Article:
Year: 2007 Source: Criminal Justice and Behavior, v.34, no.1, (January 2007), p.7-21 SIEC No: 20080967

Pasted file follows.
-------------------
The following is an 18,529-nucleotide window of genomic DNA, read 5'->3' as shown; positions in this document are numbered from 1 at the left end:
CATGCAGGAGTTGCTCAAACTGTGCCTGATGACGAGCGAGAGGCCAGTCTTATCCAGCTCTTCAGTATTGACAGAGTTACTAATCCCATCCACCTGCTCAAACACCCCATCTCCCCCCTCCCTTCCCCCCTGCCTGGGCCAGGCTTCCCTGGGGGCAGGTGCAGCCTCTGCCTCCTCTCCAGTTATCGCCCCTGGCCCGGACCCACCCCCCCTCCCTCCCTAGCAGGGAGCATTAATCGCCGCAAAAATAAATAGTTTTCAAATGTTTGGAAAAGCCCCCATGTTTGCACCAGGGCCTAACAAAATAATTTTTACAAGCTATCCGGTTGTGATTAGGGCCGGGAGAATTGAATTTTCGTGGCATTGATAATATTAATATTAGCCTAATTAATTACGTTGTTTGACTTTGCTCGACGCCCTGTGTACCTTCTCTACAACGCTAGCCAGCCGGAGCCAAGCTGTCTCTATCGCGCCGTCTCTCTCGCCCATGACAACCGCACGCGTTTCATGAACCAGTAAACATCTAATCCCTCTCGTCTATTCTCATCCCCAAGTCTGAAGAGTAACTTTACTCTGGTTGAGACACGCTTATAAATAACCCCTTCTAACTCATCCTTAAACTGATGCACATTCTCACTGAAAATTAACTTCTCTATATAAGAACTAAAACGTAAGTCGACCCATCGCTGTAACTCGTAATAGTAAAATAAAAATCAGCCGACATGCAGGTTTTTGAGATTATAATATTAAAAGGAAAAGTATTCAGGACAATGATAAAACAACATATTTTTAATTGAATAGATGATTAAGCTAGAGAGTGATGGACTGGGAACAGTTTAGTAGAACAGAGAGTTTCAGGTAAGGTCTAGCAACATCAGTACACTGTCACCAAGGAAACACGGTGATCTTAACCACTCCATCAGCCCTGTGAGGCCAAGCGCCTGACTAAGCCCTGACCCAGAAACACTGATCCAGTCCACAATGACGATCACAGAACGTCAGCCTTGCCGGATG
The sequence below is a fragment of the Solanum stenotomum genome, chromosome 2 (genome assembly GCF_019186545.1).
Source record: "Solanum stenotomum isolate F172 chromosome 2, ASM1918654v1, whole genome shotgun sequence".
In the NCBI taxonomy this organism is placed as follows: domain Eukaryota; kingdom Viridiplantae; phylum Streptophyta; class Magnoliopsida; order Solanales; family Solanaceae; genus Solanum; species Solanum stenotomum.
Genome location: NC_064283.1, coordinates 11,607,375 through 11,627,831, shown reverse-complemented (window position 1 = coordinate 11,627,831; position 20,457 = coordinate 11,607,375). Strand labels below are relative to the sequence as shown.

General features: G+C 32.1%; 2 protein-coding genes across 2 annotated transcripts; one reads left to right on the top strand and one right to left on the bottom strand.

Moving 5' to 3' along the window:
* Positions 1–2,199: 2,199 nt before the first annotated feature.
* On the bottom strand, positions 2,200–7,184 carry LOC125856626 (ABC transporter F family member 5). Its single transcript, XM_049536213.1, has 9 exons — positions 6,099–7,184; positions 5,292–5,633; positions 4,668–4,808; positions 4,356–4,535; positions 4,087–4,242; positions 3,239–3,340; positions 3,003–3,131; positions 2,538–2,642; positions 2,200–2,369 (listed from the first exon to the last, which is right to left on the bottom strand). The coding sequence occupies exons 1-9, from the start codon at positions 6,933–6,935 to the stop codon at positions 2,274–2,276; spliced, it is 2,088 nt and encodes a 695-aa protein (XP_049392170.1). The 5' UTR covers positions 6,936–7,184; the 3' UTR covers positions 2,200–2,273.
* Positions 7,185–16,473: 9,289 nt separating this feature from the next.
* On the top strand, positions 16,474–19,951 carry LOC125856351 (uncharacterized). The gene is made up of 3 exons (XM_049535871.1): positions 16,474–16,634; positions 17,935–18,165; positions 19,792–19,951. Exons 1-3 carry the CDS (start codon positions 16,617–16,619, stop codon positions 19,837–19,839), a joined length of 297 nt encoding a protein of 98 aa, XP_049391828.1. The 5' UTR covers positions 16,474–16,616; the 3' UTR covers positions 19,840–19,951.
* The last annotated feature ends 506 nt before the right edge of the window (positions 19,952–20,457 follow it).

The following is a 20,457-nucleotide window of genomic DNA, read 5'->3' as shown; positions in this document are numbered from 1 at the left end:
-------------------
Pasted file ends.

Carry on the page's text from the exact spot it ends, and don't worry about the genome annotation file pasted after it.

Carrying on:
It is clear that adequate academic and continuing education/training for correctional mental health professionals is imperative if their practice is to be effective. To help shape such training, the clinical and correctional knowledge ranked most meaningful and relevant by psychologists practicing in federal prisons is determined. Overall, results suggest nine core bodies of knowledge representing a mix of clinical (e.g., psychopathology, suicide prevention, psychopharmacology) and prison-based domains (e.g., interdepartmental communications, safety, confrontation avoidance) form the heart of their work. In terms of where such knowledge was obtained, graduate school is frequently endorsed for the more clinical domains, but the correctional domains are transmitted namely through on-the-job training. Recommendations for training psychologists to practice in corrections include the development of a two-tiered training strategy that offers a curriculum in basic psychological knowledge unique to corrections and an advanced curriculum that builds on foundational clinical knowledge obtained in graduate school.